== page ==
Find all integers n for which x^{2} - x + n divides x^{13} + x + 90.

**Solution**

Answer: n = 2.

If n is negative or zero, then the quadratic has two real roots. But we can easily check that the other polynomial has derivative everywhere positive and hence only one real root. So n must be positive.

If x^{2} - x + n divides x^{13} + x + 90, then x^{13} + x + 90 = p(x) (x^{2} - x + n), where p(x) is a polynomial with integer coefficients. Putting x = 0, we see that n must divide 90. Putting x = 1, we see that it must divide 92. Hence it must divide (92 - 90) - 2. So the only possibilities are 1 and 2. Suppose n = 1. Then putting x = 2, we have that 3 divides 2^{13} + 92. But 2^{odd} is congruent to 2 mod 2, so 2^{13} + 92 is congruent to 1 mod 3. So n cannot be 1.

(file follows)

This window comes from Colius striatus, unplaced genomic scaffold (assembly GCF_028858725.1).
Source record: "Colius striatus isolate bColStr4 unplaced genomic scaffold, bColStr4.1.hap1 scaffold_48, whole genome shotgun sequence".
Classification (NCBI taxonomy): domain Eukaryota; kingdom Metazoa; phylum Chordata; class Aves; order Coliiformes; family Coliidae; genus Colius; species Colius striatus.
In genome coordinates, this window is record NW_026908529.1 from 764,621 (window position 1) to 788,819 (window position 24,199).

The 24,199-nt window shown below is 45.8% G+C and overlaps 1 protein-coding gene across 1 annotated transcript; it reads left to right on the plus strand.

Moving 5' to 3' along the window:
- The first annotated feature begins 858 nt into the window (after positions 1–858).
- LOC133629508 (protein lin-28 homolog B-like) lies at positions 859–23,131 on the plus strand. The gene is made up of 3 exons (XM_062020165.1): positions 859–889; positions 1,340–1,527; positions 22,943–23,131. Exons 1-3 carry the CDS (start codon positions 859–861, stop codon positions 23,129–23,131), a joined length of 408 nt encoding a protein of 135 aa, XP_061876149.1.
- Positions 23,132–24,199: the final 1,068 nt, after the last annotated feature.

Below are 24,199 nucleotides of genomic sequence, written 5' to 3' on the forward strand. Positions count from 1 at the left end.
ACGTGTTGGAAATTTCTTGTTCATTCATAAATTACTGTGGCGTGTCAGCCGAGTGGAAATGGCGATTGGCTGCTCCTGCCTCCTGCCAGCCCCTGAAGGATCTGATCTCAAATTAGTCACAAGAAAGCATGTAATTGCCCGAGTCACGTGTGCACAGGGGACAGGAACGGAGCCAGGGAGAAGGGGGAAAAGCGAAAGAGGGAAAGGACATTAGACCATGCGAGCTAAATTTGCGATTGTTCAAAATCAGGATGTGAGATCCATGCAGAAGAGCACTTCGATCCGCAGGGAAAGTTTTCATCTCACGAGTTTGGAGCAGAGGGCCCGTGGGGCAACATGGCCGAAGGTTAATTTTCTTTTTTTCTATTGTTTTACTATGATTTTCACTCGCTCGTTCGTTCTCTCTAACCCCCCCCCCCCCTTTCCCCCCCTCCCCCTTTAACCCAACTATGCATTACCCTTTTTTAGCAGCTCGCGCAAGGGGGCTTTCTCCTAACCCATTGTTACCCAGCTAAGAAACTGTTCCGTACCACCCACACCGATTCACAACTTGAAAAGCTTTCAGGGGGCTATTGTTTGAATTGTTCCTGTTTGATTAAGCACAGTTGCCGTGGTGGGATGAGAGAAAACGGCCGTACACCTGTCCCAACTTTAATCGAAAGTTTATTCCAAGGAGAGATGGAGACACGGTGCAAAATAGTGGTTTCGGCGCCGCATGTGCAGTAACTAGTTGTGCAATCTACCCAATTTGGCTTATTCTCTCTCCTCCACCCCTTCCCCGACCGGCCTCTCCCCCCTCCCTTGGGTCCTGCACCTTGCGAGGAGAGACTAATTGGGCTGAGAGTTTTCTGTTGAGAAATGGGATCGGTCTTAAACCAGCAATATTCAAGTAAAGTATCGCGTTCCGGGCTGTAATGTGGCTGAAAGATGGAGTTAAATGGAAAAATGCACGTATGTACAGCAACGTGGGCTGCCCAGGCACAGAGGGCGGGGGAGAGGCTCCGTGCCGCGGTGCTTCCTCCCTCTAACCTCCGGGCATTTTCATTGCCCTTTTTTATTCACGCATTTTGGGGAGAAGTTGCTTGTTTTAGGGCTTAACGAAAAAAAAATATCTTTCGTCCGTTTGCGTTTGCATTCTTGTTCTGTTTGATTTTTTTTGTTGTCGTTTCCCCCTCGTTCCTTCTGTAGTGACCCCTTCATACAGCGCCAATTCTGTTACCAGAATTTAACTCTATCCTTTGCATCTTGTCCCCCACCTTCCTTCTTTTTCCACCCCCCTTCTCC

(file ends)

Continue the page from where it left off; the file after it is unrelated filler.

To see that n = 2 is possible, we write explicitly: (x^{2} - x + 2) (x^{11} + x^{10} - x^{9} - 3 x^{8} - x^{7} + 5 x^{6} + 7 x^{5} - 3 x^{4} - 17 x^{3} - 11 x^{2} + 23 x + 45) = x^{13} + x + 90.

© John Scholes

jscholes@kalva.demon.co.uk

5 Feb 2002